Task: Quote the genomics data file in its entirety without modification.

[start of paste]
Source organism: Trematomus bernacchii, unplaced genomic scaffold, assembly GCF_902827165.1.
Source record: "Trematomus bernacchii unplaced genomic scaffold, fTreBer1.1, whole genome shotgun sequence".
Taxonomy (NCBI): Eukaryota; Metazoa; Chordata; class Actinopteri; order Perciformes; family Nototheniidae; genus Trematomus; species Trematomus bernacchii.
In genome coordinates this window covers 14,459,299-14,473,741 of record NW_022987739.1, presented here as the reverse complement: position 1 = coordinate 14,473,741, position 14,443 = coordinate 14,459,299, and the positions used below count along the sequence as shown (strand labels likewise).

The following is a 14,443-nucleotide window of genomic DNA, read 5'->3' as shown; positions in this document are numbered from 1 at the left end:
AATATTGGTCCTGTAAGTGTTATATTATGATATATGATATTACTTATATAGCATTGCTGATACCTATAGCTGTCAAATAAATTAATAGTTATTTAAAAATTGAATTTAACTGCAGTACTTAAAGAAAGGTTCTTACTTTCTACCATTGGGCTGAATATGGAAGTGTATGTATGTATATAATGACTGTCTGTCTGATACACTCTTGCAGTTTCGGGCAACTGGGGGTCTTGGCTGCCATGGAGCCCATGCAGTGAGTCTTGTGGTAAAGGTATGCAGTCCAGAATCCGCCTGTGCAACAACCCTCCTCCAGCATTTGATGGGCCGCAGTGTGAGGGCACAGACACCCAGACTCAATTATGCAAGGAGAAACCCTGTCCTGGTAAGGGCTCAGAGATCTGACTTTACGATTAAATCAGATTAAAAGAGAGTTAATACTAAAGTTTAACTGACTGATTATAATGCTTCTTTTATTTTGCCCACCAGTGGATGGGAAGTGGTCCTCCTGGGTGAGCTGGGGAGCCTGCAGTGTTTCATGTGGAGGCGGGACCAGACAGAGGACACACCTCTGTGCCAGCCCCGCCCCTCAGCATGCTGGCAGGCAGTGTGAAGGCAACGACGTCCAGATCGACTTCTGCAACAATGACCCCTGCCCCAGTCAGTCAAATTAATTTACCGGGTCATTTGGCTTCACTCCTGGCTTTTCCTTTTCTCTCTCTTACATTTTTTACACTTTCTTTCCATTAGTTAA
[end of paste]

Source organism: Trematomus bernacchii, unplaced genomic scaffold, assembly GCF_902827165.1.
Source record: "Trematomus bernacchii unplaced genomic scaffold, fTreBer1.1, whole genome shotgun sequence".
Taxonomy (NCBI): Eukaryota; Metazoa; Chordata; class Actinopteri; order Perciformes; family Nototheniidae; genus Trematomus; species Trematomus bernacchii.
In genome coordinates this window covers 14,459,299-14,473,741 of record NW_022987739.1, presented here as the reverse complement: position 1 = coordinate 14,473,741, position 14,443 = coordinate 14,459,299, and the positions used below count along the sequence as shown (strand labels likewise).

The following is a 14,443-nucleotide window of genomic DNA, read 5'->3' as shown; positions in this document are numbered from 1 at the left end:
AATATTGGTCCTGTAAGTGTTATATTATGATATATGATATTACTTATATAGCATTGCTGATACCTATAGCTGTCAAATAAATTAATAGTTATTTAAAAATTGAATTTAACTGCAGTACTTAAAGAAAGGTTCTTACTTTCTACCATTGGGCTGAATATGGAAGTGTATGTATGTATATAATGACTGTCTGTCTGATACACTCTTGCAGTTTCGGGCAACTGGGGGTCTTGGCTGCCATGGAGCCCATGCAGTGAGTCTTGTGGTAAAGGTATGCAGTCCAGAATCCGCCTGTGCAACAACCCTCCTCCAGCATTTGATGGGCCGCAGTGTGAGGGCACAGACACCCAGACTCAATTATGCAAGGAGAAACCCTGTCCTGGTAAGGGCTCAGAGATCTGACTTTACGATTAAATCAGATTAAAAGAGAGTTAATACTAAAGTTTAACTGACTGATTATAATGCTTCTTTTATTTTGCCCACCAGTGGATGGGAAGTGGTCCTCCTGGGTGAGCTGGGGAGCCTGCAGTGTTTCATGTGGAGGCGGGACCAGACAGAGGACACACCTCTGTGCCAGCCCCGCCCCTCAGCATGCTGGCAGGCAGTGTGAAGGCAACGACGTCCAGATCGACTTCTGCAACAATGACCCCTGCCCCAGTCAGTCAAATTAATTTACCGGGTCATTTGGCTTCACTCCTGGCTTTTCCTTTTCTCTCTCTTACATTTTTTACACTTTCTTTCCATTAGTTAA